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Publisher's Summary

In these ripping short stories, the mystery genre's greatest sleuth shows his chops.

For Ellery Queen, there is no puzzle that reason cannot solve. In his time, he has faced down killers, thugs, and thieves, protected only by the might of his brain - and the odd bit of timely intervention by his father, a burly New York police inspector. But when a university professor asks Queen to teach a class, the detective finds there are people whom reason cannot touch: college students.

Queen's adventure on campus is only the first of this incomparable collection of short mysteries. In this audio, he tangles with a violent book thief, an assassin who targets acrobats, and New York's only cleanly shaven bearded lady. Criminals everywhere fear him, whether they work in mansions or back alleys. No mystery is too difficult for the man with the golden brain.

This story collection includes "The African Traveler", "The Mad Tea-Party", "The Seven Black Cats", "The Hanging Acrobat", "The Two-Headed Dog", "The One-Penny Black", "The Bearded Lady", "The Three Lame Men", "The Invisible Lover", "The Teakwood Case", and "The Glass-Domed Clock".

©1933, 1934 Ellery Queen. © renewed by Ellery Queen. (P)2015 Blackstone Audio, Inc.

What listeners say about The Adventures of Ellery Queen

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Good stories but beware more dead animals....

At least 2 stories in this collection have animals getting the short end of the stick in them Just observing

7 people found this helpful

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Antiseptic. But in a Fun Way.

In the first story in this collection, Ellery teaches a college seminar on crime detection by means of sheer, cold, observation and logic. In another, he disavows any interest in the moral aspects of the crimes he solves. While Holmes worked on much the same principles, Watson always supplied the requisite empathy and moral indignation. By contrast, an Ellery Queen story—especially these early iterations of him, circa 1934—can seem more than a little antiseptic.

So I’m at a loss to understand why I enjoy him so much. Perhaps it’s the buoyant humor that’s never very far from the surface. Or the authors’ easy familiarity with literature and history, both ancient and modern. It all helps create an atmosphere that I’ve likened elsewhere to an intellectual parlor game. For a minimal emotional investment, we can derive the maximum of whodunnit-style entertainment; a pleasure very much akin to watching the early Nick and Nora films. And having Traber Burns at the mic never fails to heighten that pleasure.

2 people found this helpful

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Ellery Queen!

I liked the narrator and storylines. It’s a collection of short stories and I enjoyed it immensely.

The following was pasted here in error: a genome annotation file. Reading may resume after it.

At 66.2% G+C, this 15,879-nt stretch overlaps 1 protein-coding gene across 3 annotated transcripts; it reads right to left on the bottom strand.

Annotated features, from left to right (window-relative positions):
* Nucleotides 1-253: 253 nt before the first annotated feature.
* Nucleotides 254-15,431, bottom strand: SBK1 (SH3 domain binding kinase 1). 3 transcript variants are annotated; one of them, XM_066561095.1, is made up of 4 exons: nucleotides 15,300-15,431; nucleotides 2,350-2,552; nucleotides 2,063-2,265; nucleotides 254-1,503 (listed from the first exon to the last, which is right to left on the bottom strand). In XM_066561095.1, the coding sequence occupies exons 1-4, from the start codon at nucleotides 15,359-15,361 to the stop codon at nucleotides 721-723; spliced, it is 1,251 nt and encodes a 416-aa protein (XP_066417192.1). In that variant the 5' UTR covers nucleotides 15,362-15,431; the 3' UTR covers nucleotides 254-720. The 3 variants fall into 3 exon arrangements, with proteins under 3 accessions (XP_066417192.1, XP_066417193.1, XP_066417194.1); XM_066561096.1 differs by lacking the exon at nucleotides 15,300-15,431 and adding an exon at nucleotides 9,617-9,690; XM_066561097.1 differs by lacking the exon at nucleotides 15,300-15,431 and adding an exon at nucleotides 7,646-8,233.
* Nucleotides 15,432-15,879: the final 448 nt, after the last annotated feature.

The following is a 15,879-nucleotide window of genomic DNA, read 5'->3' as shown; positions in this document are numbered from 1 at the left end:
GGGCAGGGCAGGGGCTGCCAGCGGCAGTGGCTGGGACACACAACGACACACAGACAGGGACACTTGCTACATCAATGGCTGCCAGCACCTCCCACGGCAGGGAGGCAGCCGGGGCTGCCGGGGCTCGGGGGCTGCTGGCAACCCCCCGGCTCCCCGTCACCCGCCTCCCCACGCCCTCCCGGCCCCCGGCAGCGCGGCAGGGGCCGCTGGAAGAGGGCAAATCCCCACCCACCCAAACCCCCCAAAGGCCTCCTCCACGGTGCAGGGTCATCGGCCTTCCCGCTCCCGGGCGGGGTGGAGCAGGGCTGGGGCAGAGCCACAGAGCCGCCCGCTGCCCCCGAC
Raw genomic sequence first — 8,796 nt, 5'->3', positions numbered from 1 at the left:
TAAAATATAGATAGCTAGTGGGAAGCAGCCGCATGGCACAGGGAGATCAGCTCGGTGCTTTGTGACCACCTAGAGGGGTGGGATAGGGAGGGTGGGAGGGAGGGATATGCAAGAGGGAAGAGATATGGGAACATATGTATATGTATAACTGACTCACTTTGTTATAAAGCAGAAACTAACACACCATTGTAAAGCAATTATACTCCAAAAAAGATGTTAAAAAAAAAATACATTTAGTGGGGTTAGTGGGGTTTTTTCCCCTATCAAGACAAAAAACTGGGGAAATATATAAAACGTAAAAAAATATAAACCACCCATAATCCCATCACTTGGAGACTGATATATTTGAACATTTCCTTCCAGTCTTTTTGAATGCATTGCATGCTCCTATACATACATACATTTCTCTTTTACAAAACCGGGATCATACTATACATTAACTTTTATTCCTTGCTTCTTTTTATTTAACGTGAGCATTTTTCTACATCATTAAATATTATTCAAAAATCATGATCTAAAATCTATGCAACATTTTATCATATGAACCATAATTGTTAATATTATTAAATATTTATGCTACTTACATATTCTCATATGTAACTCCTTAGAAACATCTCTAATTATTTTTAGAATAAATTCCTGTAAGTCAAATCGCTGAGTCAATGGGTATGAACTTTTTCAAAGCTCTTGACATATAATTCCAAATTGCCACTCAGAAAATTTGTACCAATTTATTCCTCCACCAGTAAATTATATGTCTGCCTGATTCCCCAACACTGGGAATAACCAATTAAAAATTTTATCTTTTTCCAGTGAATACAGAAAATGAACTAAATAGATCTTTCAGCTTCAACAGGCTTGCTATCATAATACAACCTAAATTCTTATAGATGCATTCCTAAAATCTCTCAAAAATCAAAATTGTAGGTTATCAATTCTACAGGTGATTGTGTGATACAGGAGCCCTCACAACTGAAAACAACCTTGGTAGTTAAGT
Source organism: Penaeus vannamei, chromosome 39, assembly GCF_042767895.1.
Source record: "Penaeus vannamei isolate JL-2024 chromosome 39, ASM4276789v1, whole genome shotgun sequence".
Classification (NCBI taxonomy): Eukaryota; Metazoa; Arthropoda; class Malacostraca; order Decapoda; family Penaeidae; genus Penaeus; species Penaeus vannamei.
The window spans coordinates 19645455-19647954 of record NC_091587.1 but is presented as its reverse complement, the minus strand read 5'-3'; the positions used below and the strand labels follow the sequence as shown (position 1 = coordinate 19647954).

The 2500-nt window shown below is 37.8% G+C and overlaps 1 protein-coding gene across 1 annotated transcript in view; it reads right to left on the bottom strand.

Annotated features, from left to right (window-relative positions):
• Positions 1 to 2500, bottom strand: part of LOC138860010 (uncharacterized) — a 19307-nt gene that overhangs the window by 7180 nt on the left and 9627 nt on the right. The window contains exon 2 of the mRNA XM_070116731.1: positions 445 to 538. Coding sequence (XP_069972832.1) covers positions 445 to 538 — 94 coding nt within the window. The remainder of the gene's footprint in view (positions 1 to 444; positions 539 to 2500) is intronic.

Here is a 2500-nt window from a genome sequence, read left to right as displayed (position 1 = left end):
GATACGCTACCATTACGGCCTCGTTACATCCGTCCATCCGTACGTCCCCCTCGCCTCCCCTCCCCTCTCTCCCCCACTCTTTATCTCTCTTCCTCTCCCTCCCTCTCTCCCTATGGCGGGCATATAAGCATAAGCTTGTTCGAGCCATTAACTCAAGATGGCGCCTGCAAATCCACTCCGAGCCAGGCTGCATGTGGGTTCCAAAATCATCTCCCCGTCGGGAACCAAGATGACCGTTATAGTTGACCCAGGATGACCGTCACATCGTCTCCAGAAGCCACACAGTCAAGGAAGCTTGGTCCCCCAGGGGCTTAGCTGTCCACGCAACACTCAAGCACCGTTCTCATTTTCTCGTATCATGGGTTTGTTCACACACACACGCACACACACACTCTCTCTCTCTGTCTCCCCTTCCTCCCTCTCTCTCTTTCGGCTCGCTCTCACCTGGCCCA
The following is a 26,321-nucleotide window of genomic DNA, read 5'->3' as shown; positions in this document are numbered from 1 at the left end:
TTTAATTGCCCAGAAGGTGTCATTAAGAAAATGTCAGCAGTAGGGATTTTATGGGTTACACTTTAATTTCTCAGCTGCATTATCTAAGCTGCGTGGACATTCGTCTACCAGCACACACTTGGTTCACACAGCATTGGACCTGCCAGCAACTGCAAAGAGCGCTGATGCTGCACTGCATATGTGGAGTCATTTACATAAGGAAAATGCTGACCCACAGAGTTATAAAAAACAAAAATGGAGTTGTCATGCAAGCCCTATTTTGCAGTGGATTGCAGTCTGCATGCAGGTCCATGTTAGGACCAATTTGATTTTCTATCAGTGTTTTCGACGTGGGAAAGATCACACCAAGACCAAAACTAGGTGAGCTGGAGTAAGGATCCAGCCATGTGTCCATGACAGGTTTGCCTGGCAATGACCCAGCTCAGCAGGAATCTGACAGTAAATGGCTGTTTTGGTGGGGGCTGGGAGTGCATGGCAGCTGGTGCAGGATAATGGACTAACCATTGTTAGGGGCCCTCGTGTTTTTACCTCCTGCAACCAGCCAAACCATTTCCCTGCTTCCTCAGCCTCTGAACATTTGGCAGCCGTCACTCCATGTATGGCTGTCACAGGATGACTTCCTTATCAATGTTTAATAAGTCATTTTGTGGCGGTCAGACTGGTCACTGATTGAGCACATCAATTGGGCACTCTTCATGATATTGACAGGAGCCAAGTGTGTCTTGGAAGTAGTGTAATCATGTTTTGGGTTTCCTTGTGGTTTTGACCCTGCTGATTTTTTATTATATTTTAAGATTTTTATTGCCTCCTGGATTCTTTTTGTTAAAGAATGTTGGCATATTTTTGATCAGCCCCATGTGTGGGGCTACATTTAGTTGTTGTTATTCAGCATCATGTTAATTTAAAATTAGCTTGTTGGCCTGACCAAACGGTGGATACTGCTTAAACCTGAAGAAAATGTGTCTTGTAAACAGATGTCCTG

1 person found this helpful

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Excellent Ellery Queen

Excellent production of Ellery Queen stories. Good story choices, and audio quality, both volume and range.

1 person found this helpful

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Stories of the age

This was a good set of stories but does reflect the period written in. If you know the social aspects of the thirties some parts of this collection will be explained

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wrong pronunciation

This is for the reader of the story; the word
Foyer is Not pronounced fo yet.
it is pronounced as Fo yaye.
.it is French

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fingernails on chalkboard

I do cut the material some slack because of the timeframe of authorship. Nevertheless, the lack of political correctness in regard to race and occasionally to the dignity of female characters is grating and makes the material difficult to listen to. The stories are delightful and challenging period pieces, but they inspire an overwhelming urge to do a little 21st Century editing.

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Weak stories; dated terminology

Weak stories; dated terminology. Stories Did not hold my interest. Some of the race terminology is uncomfortable.

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Good stories

If you’re like me I like short stories I don’t always want to wait 10 hours for the answer to who did it.

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  • Bibliomaniac
  • 10-02-18

Classic tales, mediocre narration

Ellery Queen is one of the giants of the Golden Age of detective fiction. This is a collection of masterful short stories, ranging widely from the macabre to the whimsical, all written with Queen's easy erudition, all with amazing twists yet perfectly logical. The only disappointment is the narrator, who is not only overdramatic but also seems not quite equal to the level of the writing. Still well worth a listen.

2 people found this helpful

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  • AMcT
  • 11-14-15

A bit silly

Would you try another book written by Ellery Queen or narrated by Traber Burns?

I would not have another Ellery Queen.

What could Ellery Queen have done to make this a more enjoyable book for you?

I found the stories slight. The sexism and racism is pretty foul, even for a book of that period.

Would you listen to another book narrated by Traber Burns?

Sure

What reaction did this book spark in you? Anger, sadness, disappointment?

Disappointment.

1 person found this helpful